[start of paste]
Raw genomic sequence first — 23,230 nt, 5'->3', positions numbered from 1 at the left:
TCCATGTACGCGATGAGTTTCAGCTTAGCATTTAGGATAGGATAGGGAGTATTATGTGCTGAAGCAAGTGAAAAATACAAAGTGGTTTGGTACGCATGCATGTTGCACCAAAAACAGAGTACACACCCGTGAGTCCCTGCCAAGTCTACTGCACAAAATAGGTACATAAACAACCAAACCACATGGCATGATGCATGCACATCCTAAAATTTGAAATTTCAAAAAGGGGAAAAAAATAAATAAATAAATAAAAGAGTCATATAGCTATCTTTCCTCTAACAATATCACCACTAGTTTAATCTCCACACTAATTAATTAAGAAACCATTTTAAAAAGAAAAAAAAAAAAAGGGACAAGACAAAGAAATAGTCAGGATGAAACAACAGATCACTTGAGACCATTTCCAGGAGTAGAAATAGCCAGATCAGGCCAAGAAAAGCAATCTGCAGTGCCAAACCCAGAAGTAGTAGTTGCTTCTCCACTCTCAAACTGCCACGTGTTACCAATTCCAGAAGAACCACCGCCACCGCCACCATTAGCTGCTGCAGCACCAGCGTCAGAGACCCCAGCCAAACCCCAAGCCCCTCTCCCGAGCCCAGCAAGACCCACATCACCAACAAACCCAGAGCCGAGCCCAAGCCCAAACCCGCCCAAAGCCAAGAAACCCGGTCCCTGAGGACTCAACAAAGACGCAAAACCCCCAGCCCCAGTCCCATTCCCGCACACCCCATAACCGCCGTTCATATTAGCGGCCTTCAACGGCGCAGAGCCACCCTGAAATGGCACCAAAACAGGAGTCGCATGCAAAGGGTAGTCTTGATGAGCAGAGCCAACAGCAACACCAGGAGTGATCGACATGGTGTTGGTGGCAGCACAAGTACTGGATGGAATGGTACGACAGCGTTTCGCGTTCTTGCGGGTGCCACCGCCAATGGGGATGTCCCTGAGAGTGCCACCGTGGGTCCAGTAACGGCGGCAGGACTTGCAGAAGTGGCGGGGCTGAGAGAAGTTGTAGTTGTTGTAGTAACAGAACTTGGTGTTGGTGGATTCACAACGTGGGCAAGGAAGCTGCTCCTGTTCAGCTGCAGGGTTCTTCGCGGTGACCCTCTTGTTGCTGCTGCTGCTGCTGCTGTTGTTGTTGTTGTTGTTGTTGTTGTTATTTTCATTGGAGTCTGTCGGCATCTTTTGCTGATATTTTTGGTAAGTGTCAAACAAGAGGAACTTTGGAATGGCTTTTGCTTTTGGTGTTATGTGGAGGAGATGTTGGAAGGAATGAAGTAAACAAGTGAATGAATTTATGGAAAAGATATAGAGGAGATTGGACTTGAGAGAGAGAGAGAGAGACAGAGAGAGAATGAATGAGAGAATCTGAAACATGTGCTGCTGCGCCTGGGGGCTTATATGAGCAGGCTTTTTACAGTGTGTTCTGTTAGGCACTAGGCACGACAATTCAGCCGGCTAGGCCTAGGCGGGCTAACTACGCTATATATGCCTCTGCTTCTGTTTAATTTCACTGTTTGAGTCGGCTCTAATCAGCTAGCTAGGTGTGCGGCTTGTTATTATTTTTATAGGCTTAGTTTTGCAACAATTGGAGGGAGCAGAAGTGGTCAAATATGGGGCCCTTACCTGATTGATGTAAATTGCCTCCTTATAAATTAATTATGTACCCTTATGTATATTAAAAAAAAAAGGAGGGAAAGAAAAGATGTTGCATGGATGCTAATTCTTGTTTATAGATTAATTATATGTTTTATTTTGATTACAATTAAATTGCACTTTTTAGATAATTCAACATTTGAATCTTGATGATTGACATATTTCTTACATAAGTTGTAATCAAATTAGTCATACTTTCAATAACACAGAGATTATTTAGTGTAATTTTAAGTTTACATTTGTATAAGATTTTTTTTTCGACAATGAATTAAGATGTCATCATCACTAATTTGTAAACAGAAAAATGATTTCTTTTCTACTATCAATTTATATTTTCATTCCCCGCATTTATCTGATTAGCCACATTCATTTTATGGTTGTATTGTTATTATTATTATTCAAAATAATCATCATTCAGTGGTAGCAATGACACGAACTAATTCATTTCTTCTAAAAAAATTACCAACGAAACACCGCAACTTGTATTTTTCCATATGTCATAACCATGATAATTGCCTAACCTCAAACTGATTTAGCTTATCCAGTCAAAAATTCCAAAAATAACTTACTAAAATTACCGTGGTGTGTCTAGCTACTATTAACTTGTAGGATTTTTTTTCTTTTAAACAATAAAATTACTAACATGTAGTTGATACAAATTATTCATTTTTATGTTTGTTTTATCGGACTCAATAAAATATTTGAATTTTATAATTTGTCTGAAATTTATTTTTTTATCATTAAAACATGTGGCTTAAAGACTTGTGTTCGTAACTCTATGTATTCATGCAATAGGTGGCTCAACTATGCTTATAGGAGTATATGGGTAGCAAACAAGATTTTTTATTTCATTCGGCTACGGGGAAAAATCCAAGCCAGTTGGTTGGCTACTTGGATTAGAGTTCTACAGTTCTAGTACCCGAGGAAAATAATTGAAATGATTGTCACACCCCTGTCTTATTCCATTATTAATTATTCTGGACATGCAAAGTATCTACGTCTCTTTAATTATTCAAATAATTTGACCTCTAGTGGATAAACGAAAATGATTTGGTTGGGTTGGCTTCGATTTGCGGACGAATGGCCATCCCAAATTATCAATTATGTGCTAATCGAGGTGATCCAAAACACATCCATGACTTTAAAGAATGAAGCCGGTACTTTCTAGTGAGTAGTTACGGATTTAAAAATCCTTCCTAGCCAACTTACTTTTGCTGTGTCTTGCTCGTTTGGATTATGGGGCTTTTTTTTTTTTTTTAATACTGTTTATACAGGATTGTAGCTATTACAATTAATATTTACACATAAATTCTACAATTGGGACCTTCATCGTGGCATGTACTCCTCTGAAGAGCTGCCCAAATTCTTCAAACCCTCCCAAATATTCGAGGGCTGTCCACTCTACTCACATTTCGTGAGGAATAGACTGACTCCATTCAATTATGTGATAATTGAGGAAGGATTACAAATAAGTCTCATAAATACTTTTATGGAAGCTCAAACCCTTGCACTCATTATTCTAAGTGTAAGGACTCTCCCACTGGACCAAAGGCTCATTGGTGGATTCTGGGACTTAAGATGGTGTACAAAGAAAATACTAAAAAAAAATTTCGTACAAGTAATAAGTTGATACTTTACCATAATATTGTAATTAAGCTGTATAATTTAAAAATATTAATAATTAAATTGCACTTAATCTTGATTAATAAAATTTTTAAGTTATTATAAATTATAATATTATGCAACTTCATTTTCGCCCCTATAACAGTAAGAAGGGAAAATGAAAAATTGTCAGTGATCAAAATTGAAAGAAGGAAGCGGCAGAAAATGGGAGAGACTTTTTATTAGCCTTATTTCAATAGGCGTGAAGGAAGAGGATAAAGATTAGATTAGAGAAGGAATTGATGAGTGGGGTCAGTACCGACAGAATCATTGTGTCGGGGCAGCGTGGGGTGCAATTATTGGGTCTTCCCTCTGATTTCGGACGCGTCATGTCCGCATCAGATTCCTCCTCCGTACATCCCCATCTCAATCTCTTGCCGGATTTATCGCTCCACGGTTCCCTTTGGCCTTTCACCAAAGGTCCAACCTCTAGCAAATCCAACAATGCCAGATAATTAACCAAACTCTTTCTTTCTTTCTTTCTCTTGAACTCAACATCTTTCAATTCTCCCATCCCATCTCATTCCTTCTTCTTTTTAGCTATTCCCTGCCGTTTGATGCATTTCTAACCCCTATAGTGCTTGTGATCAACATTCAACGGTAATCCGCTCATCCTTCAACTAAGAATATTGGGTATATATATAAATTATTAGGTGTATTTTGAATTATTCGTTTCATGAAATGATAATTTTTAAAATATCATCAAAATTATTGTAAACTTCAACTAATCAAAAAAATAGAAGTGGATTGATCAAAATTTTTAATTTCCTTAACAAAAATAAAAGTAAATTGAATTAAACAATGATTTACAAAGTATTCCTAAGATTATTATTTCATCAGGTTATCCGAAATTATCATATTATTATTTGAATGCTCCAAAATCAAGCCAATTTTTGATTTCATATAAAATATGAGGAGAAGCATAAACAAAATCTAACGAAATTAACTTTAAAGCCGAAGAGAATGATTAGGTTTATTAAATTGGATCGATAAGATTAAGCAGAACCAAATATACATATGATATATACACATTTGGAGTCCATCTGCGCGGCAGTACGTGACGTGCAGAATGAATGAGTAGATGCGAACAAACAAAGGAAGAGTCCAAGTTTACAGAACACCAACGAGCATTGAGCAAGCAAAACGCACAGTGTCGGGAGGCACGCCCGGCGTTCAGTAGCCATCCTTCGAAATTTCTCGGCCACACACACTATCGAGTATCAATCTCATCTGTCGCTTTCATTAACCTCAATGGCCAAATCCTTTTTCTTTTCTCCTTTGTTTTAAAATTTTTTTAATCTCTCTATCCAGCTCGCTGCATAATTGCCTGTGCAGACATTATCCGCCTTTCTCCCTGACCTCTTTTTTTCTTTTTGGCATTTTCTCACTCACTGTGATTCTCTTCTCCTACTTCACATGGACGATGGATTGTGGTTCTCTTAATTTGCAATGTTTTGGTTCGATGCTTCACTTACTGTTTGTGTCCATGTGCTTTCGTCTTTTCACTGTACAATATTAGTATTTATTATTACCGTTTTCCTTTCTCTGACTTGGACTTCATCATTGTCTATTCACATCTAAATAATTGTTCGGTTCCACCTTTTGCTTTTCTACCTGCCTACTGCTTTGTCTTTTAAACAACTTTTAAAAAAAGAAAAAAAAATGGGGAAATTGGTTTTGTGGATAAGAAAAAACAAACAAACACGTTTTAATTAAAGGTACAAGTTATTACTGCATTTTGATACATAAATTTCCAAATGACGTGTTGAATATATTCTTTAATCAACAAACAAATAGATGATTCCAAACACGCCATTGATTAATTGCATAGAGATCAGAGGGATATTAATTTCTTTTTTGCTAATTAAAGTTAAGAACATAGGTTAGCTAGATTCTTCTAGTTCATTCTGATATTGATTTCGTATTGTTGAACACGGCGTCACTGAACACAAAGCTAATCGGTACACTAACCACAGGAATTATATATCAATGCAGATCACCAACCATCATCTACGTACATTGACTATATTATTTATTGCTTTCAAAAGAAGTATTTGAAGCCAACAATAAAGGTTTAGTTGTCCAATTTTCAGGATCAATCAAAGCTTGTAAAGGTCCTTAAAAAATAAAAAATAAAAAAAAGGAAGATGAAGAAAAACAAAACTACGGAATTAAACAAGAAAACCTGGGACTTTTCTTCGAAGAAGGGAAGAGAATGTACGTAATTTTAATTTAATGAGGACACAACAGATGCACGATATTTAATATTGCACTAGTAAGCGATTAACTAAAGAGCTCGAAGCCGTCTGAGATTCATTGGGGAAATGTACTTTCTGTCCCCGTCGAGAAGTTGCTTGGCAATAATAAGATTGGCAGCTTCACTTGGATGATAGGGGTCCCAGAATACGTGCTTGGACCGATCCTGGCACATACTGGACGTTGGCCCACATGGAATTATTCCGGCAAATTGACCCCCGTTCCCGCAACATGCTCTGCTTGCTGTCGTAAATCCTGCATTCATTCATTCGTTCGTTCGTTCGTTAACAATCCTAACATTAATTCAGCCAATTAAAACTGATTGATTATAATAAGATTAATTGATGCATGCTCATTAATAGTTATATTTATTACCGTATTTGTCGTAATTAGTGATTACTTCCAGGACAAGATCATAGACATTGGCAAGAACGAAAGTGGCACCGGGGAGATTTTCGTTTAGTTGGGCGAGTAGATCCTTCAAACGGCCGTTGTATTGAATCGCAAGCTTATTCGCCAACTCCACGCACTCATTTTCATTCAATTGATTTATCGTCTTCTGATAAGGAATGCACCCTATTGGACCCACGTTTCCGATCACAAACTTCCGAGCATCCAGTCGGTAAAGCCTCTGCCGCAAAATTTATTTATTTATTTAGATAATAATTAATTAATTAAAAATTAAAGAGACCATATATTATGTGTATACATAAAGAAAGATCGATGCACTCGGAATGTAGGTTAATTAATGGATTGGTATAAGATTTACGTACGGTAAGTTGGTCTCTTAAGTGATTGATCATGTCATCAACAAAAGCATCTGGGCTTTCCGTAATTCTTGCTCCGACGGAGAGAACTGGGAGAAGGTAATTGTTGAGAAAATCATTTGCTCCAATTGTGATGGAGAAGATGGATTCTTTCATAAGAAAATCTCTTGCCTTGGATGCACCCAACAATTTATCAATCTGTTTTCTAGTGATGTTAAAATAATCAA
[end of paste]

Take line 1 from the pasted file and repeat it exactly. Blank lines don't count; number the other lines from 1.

Raw genomic sequence first — 23,230 nt, 5'->3', positions numbered from 1 at the left: